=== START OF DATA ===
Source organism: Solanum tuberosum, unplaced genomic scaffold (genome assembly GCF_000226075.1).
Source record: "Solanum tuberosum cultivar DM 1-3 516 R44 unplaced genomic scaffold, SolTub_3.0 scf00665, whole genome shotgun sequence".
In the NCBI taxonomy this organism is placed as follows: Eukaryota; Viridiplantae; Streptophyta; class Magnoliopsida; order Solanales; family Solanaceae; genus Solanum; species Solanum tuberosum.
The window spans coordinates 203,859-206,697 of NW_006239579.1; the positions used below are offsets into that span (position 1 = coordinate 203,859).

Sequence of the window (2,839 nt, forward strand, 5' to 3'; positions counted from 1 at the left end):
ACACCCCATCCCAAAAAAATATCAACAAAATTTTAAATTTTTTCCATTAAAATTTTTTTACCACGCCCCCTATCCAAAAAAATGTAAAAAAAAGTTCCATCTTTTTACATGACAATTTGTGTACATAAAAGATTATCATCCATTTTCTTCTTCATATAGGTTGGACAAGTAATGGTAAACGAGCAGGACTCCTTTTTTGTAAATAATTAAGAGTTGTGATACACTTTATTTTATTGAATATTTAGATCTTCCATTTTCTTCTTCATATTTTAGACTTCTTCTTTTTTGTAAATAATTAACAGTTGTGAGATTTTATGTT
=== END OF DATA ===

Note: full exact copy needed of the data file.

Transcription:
Source organism: Solanum tuberosum, unplaced genomic scaffold (genome assembly GCF_000226075.1).
Source record: "Solanum tuberosum cultivar DM 1-3 516 R44 unplaced genomic scaffold, SolTub_3.0 scf00665, whole genome shotgun sequence".
In the NCBI taxonomy this organism is placed as follows: Eukaryota; Viridiplantae; Streptophyta; class Magnoliopsida; order Solanales; family Solanaceae; genus Solanum; species Solanum tuberosum.
The window spans coordinates 203,859-206,697 of NW_006239579.1; the positions used below are offsets into that span (position 1 = coordinate 203,859).

Sequence of the window (2,839 nt, forward strand, 5' to 3'; positions counted from 1 at the left end):
ACACCCCATCCCAAAAAAATATCAACAAAATTTTAAATTTTTTCCATTAAAATTTTTTTACCACGCCCCCTATCCAAAAAAATGTAAAAAAAAGTTCCATCTTTTTACATGACAATTTGTGTACATAAAAGATTATCATCCATTTTCTTCTTCATATAGGTTGGACAAGTAATGGTAAACGAGCAGGACTCCTTTTTTGTAAATAATTAAGAGTTGTGATACACTTTATTTTATTGAATATTTAGATCTTCCATTTTCTTCTTCATATTTTAGACTTCTTCTTTTTTGTAAATAATTAACAGTTGTGAGATTTTATGTT